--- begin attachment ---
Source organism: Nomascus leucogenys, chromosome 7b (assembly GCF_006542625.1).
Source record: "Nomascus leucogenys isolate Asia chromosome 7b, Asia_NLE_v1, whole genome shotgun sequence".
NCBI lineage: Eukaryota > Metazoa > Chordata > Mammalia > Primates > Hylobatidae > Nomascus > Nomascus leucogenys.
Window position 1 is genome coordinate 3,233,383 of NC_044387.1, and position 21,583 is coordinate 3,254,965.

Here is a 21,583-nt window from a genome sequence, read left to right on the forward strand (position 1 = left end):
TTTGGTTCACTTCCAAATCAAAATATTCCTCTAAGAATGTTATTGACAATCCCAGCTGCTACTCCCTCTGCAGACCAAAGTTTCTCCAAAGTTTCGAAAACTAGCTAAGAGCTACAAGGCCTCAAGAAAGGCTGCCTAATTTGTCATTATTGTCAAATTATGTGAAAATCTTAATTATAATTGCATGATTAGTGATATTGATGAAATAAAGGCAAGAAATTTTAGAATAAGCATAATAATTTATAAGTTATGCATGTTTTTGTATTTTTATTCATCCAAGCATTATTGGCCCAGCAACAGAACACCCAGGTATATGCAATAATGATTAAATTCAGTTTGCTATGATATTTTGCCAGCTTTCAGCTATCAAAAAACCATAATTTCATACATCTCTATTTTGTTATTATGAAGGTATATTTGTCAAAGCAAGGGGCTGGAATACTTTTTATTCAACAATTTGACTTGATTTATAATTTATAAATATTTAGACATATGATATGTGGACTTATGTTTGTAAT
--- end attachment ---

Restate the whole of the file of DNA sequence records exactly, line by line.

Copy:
Source organism: Nomascus leucogenys, chromosome 7b (assembly GCF_006542625.1).
Source record: "Nomascus leucogenys isolate Asia chromosome 7b, Asia_NLE_v1, whole genome shotgun sequence".
NCBI lineage: Eukaryota > Metazoa > Chordata > Mammalia > Primates > Hylobatidae > Nomascus > Nomascus leucogenys.
Window position 1 is genome coordinate 3,233,383 of NC_044387.1, and position 21,583 is coordinate 3,254,965.

Here is a 21,583-nt window from a genome sequence, read left to right on the forward strand (position 1 = left end):
TTTGGTTCACTTCCAAATCAAAATATTCCTCTAAGAATGTTATTGACAATCCCAGCTGCTACTCCCTCTGCAGACCAAAGTTTCTCCAAAGTTTCGAAAACTAGCTAAGAGCTACAAGGCCTCAAGAAAGGCTGCCTAATTTGTCATTATTGTCAAATTATGTGAAAATCTTAATTATAATTGCATGATTAGTGATATTGATGAAATAAAGGCAAGAAATTTTAGAATAAGCATAATAATTTATAAGTTATGCATGTTTTTGTATTTTTATTCATCCAAGCATTATTGGCCCAGCAACAGAACACCCAGGTATATGCAATAATGATTAAATTCAGTTTGCTATGATATTTTGCCAGCTTTCAGCTATCAAAAAACCATAATTTCATACATCTCTATTTTGTTATTATGAAGGTATATTTGTCAAAGCAAGGGGCTGGAATACTTTTTATTCAACAATTTGACTTGATTTATAATTTATAAATATTTAGACATATGATATGTGGACTTATGTTTGTAAT